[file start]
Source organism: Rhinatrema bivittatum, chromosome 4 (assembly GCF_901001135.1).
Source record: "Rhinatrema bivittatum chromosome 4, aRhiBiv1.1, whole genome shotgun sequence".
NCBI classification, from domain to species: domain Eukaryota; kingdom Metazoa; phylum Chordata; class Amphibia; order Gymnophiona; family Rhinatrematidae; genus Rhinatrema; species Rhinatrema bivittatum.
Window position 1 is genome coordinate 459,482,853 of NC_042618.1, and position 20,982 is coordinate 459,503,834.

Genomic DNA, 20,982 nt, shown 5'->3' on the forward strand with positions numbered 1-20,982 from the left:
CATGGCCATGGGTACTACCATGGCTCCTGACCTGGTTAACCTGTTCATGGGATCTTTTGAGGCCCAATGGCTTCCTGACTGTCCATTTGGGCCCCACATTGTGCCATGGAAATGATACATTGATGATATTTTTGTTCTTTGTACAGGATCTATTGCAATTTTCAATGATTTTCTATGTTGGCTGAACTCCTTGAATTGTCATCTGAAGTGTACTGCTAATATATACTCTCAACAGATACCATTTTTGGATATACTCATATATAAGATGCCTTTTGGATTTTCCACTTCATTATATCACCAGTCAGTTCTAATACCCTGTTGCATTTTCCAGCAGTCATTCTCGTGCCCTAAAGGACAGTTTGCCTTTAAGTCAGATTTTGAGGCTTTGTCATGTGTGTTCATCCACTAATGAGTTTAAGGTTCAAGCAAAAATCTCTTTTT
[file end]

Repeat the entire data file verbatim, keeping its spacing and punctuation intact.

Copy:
Source organism: Rhinatrema bivittatum, chromosome 4 (assembly GCF_901001135.1).
Source record: "Rhinatrema bivittatum chromosome 4, aRhiBiv1.1, whole genome shotgun sequence".
NCBI classification, from domain to species: domain Eukaryota; kingdom Metazoa; phylum Chordata; class Amphibia; order Gymnophiona; family Rhinatrematidae; genus Rhinatrema; species Rhinatrema bivittatum.
Window position 1 is genome coordinate 459,482,853 of NC_042618.1, and position 20,982 is coordinate 459,503,834.

Genomic DNA, 20,982 nt, shown 5'->3' on the forward strand with positions numbered 1-20,982 from the left:
CATGGCCATGGGTACTACCATGGCTCCTGACCTGGTTAACCTGTTCATGGGATCTTTTGAGGCCCAATGGCTTCCTGACTGTCCATTTGGGCCCCACATTGTGCCATGGAAATGATACATTGATGATATTTTTGTTCTTTGTACAGGATCTATTGCAATTTTCAATGATTTTCTATGTTGGCTGAACTCCTTGAATTGTCATCTGAAGTGTACTGCTAATATATACTCTCAACAGATACCATTTTTGGATATACTCATATATAAGATGCCTTTTGGATTTTCCACTTCATTATATCACCAGTCAGTTCTAATACCCTGTTGCATTTTCCAGCAGTCATTCTCGTGCCCTAAAGGACAGTTTGCCTTTAAGTCAGATTTTGAGGCTTTGTCATGTGTGTTCATCCACTAATGAGTTTAAGGTTCAAGCAAAAATCTCTTTTT